Keith Windschuttle Postmodernism and the Fabrication Aboriginal History. (link via Butterflies & Wheels)

There are two movements in history: There is the empirical, and increasingly scientific, view of history, and there is the postmodern view of history as an artistic narrative.

And no, Historians should not just make up facts to create a pleasing story.

The empirical historian asks the same question Tolstoy asked, What force moves nations? History attempts to collect evidence to determine how societies behave. Historians describe interactions and causal relationships between agents of change. Similar to physics, it studies the interaction between moving objects. It’s ok to have a wrong hypothesis. Open criticism corrects for mistakes and leads to deeper understanding.

Social Science a fledgling science. It combines applied mathematics, economics, evolutionary psychology, biology, and ecology.

There are other groups though, that approach the “social science” in a non-scientific way. They frame the issue as one of social narratives – story telling. There is no objective reality, in the past or present, so any perspective can lead to a separate truth. This includes the Arts and Humanities departments and also Sociologists. They reject scientific explanations of human behavior and fundamentally disagree with the ideas of biologists and other scientists.

This is the artistic view of history. When one looks at a painting or novel, there are an infinite number of interpretations. There is not a single correct view, so any perspective can be valid. This is because the art work exists in an “alternate universe” as interpreted by your mind. Art is a construct according to a philosophical ideal.

The artistic approach has no validity in the empirical world guided by laws of physics, chemistry, and biology. Perception is irrelevant compared to objective fact. Yet history has been contaminated by this postmodernist approach.

I’ll start with the postmodernist view of historical truth and quote one of its advocates, the Manning Clark Professor of History at the Australian National University, Ann Curthoys, who has written:

Many academics in the humanities and social sciences … now reject … the notion that one can objectively know the facts. The processes of knowing, and the production of an object that is known, are seen as intertwined. Many take this even further, and argue that knowledge is entirely an effect of power, that we can no longer have any concept of truth at all.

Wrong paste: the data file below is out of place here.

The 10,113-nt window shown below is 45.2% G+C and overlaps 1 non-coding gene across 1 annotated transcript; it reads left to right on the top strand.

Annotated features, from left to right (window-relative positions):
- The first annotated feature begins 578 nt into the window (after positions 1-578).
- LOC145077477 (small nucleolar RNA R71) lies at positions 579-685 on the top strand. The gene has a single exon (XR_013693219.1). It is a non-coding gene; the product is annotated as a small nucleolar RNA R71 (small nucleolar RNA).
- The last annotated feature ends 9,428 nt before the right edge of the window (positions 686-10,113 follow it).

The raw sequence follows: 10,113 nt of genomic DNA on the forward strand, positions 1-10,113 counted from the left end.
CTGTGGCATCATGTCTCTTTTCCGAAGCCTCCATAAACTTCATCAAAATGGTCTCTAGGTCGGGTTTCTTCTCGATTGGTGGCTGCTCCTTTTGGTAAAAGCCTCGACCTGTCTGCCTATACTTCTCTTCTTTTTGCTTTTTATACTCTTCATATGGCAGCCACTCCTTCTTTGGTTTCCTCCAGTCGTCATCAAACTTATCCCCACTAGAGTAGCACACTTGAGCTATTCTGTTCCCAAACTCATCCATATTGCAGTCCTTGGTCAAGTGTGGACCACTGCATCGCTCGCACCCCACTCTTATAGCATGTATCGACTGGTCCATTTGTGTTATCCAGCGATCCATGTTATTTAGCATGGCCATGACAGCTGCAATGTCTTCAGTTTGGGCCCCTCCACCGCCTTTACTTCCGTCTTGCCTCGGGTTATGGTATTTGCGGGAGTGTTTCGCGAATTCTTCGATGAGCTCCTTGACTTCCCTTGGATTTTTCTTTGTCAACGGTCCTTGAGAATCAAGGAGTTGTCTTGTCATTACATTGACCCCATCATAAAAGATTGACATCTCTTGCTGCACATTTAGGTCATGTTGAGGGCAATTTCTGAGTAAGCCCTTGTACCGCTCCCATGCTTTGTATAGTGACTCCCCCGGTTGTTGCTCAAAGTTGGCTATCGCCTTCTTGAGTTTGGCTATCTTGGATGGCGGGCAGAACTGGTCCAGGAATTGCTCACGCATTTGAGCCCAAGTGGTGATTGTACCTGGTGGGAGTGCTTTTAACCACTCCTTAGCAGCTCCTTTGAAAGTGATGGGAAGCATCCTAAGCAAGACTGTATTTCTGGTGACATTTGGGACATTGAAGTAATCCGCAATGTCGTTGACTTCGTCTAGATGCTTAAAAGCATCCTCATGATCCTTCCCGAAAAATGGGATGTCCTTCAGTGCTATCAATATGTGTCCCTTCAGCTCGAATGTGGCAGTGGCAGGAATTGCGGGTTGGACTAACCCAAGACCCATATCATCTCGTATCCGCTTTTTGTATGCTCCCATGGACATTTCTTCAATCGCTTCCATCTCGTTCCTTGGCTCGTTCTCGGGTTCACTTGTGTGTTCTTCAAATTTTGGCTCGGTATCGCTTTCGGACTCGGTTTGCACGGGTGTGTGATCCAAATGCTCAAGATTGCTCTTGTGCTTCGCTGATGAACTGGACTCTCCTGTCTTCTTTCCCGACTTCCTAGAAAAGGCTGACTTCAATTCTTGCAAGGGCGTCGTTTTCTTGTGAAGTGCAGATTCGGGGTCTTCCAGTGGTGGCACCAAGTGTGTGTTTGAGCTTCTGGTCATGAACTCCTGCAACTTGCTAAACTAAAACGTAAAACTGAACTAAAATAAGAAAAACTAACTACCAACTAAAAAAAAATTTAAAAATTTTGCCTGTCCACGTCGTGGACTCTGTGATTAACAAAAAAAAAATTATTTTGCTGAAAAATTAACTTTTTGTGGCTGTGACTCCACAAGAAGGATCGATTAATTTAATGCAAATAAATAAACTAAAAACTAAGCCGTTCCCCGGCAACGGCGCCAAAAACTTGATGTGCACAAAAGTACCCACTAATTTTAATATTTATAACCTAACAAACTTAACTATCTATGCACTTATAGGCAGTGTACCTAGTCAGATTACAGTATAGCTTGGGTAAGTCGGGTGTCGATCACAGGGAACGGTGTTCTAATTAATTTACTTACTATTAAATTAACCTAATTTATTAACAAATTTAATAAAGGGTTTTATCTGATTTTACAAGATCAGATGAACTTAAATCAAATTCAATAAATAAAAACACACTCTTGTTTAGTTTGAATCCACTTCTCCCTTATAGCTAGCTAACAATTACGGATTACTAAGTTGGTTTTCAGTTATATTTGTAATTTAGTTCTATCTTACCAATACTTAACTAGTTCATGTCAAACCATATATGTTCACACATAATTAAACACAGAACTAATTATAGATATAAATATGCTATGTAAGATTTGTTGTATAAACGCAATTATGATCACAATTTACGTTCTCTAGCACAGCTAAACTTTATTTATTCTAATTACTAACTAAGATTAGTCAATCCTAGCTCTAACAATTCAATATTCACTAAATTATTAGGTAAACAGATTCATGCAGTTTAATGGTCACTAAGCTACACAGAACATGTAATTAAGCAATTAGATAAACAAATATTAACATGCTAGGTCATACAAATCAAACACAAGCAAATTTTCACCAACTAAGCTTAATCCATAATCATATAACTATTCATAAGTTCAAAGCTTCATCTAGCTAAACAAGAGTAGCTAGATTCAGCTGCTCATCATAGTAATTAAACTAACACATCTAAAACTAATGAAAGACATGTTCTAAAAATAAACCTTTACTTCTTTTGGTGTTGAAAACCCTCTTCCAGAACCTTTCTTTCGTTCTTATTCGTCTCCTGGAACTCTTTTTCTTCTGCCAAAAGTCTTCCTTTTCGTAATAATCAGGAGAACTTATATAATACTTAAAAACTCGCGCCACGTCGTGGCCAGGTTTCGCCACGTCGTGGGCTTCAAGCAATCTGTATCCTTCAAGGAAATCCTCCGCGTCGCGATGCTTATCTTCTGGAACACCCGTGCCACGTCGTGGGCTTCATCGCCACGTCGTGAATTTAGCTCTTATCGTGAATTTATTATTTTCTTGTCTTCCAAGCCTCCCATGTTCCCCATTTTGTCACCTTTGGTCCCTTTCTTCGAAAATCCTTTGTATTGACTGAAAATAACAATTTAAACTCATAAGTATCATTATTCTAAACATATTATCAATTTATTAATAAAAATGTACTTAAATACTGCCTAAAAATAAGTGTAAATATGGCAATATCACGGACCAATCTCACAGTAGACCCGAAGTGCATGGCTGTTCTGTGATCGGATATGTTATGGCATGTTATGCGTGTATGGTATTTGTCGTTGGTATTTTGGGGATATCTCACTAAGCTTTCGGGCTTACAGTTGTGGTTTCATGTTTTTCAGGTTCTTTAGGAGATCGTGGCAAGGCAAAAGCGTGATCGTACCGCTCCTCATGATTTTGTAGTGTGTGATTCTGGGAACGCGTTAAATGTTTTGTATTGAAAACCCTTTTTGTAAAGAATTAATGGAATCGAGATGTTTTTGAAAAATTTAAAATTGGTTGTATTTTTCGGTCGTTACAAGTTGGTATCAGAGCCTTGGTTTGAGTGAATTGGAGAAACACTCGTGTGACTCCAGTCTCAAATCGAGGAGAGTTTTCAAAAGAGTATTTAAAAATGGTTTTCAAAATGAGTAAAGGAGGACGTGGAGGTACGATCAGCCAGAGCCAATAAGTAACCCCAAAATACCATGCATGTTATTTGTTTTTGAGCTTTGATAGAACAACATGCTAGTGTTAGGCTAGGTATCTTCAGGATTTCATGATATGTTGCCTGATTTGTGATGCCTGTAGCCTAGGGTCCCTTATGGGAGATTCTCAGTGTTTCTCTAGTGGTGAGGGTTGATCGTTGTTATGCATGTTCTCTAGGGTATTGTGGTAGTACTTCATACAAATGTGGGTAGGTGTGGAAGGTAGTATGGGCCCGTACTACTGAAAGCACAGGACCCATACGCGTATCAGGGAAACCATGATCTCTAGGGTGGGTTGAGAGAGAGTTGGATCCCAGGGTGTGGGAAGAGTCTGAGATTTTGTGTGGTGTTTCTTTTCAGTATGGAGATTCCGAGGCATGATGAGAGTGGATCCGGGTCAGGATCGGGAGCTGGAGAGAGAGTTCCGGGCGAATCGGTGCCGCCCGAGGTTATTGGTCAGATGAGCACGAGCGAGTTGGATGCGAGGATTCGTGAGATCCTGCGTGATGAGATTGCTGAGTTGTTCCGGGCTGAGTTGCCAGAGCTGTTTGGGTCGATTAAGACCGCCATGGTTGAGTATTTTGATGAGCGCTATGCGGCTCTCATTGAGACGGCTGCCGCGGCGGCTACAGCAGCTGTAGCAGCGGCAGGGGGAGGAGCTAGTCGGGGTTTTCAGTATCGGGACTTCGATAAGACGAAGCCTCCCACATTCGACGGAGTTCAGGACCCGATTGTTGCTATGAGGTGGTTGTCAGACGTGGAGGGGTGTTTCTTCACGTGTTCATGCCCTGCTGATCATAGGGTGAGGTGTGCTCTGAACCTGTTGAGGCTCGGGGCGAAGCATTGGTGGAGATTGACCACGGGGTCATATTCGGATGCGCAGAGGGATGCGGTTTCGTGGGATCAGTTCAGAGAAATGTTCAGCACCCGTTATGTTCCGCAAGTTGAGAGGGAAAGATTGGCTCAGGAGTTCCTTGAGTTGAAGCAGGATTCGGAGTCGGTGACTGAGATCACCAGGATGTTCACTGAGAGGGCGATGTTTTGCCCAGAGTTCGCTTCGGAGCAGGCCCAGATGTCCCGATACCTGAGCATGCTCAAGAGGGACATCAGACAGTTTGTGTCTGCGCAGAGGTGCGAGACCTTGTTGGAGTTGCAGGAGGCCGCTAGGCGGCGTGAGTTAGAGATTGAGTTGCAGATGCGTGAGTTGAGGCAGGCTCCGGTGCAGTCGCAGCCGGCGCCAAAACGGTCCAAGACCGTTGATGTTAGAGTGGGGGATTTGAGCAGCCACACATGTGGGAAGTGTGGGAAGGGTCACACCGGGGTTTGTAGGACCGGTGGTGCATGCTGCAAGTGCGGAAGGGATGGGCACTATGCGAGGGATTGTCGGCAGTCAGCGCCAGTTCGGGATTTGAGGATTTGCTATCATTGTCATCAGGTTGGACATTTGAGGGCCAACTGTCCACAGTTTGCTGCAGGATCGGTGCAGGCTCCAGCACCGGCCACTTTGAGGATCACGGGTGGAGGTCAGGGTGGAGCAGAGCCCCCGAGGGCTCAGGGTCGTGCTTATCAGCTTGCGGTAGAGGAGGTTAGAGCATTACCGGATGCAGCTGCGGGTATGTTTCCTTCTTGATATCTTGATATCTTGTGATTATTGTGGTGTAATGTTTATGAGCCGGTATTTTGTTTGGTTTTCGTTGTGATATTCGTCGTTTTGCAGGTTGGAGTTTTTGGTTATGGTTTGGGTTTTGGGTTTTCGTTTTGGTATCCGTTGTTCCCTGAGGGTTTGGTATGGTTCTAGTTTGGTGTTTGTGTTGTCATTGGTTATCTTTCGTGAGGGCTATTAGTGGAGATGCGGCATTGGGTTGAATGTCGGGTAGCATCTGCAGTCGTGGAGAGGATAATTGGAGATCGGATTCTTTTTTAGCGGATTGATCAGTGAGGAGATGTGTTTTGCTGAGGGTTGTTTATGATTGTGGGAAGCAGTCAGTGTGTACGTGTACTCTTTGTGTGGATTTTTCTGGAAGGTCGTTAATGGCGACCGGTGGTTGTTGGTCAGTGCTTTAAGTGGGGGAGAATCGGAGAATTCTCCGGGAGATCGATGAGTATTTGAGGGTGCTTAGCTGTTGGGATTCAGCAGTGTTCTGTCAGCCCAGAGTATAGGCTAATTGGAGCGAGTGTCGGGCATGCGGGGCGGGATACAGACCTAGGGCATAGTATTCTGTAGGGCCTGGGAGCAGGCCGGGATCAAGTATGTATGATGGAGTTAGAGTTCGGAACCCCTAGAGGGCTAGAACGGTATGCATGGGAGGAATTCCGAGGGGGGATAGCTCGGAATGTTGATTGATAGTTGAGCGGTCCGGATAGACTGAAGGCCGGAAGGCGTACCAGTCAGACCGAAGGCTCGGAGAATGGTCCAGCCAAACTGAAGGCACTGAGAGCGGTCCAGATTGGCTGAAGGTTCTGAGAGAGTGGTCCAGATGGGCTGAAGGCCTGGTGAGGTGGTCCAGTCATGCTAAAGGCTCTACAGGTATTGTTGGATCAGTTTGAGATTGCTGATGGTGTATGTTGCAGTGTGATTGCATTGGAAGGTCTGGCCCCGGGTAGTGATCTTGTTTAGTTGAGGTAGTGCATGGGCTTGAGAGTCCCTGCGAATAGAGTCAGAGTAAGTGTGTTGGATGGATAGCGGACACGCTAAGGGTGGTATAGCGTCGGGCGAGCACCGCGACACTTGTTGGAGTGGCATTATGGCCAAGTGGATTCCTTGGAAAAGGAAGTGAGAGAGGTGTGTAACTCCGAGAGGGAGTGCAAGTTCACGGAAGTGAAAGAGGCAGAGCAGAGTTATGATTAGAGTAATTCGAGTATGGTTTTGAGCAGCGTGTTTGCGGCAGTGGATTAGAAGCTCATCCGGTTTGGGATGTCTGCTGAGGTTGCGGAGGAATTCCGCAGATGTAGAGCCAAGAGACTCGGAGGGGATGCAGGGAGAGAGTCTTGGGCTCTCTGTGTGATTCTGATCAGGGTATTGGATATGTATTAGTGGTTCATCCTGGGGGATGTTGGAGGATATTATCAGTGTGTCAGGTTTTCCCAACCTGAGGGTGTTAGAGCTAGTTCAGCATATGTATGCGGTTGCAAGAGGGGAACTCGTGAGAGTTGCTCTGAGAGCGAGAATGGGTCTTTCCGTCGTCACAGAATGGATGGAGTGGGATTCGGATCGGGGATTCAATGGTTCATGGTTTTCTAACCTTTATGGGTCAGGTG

First, if we can no longer have any concept of truth, that is, if there are no truths, then the statement “there are no truths” cannot itself be true.

Academic historians have argued that the attempt to distance themselves from their own political system cannot be done. According to many, history is “inescapably political”. In tandem with this has come the notion that history cannot be objective because there are no independent vantage points from which one can look down on the past. We can only see the world through the lenses of our own culture, so what we see is inherently subjective. And if that is so, then the pursuit of something as objective as the truth becomes a mere pipe dream. And we have to give up the idea of truth as an absolute concept and substitute a relative idea of truth. Under this notion, different cultures and even different political positions each have their own truths, even if they are incompatible with the truths of other cultures. This stance generally goes under the name of postmodernism.

This could have serious political impact. In Australia, postmodernist created their version of the Black Legend. At least the Spanish had it easy. The Black Legend was Protestant propaganda designed to distort history and paint Spain as the evildoer. Here, the Australian postmodern historians write black legends about their own history.

In particular, Windschuttle describes how they fabricated evidence of Aboriginal resistance movements and mass murders that never occurred.

Here’s one example he cites:

In her book The Aboriginal Tasmanians Lyndall Ryan claims that British colonists killed 100 Aborigines in Van Diemen’s Land between 1804 and 1808. Yet in an interview on Channel Nine’s program Sunday, Ryan confessed she didn’t have any evidence for the figure. I had pointed out that the source her book quoted, the diary of the colony’s chaplain Robert Knopwood, only recorded four Aboriginal deaths. Ryan, however, admitted that footnote was a mistake and said her real source was a report by the explorer John Oxley in 1810. But if you look up Oxley’s report, there is no mention in it anywhere of 100 Aborigines being killed. Pressed on the issue by journalist Helen Dalley, Ryan said: “I think by the way Oxley wrote that he seemed to think there had been a great loss of life from the Aborigines.” Helen Dalley then asked: “So, in a sense, it is fair enough for [Keith Windschuttle] to say that you did make up figures? You’re telling me you made an estimated guess.” Ryan replied: “Historians are always making up figures.”

The documents are fake, but accurate, you see. It gets worst. One postmodernist “cites” a source that says whites killed 10,000 aboriginals. In fact, the cited source said 10,000 whites were killed. This perversion of data creates the false narrative needed to score political points. Border conflicts are inflated with genocidal accusations without proper evidence.

Postmodernist always make up figures. That’s definitely proven.
Their political message is worthless as their fantasy evidence.

This is unfortunate, since the colonization of Australia and the conflicts between Aboriginals and Colonists deserves serious attention. They created a false narrative – a mythology – of genocide, similar to the conquest of South America by the Spanish. The Myths are false, yet persist in the face of empirical evidence to the contrary.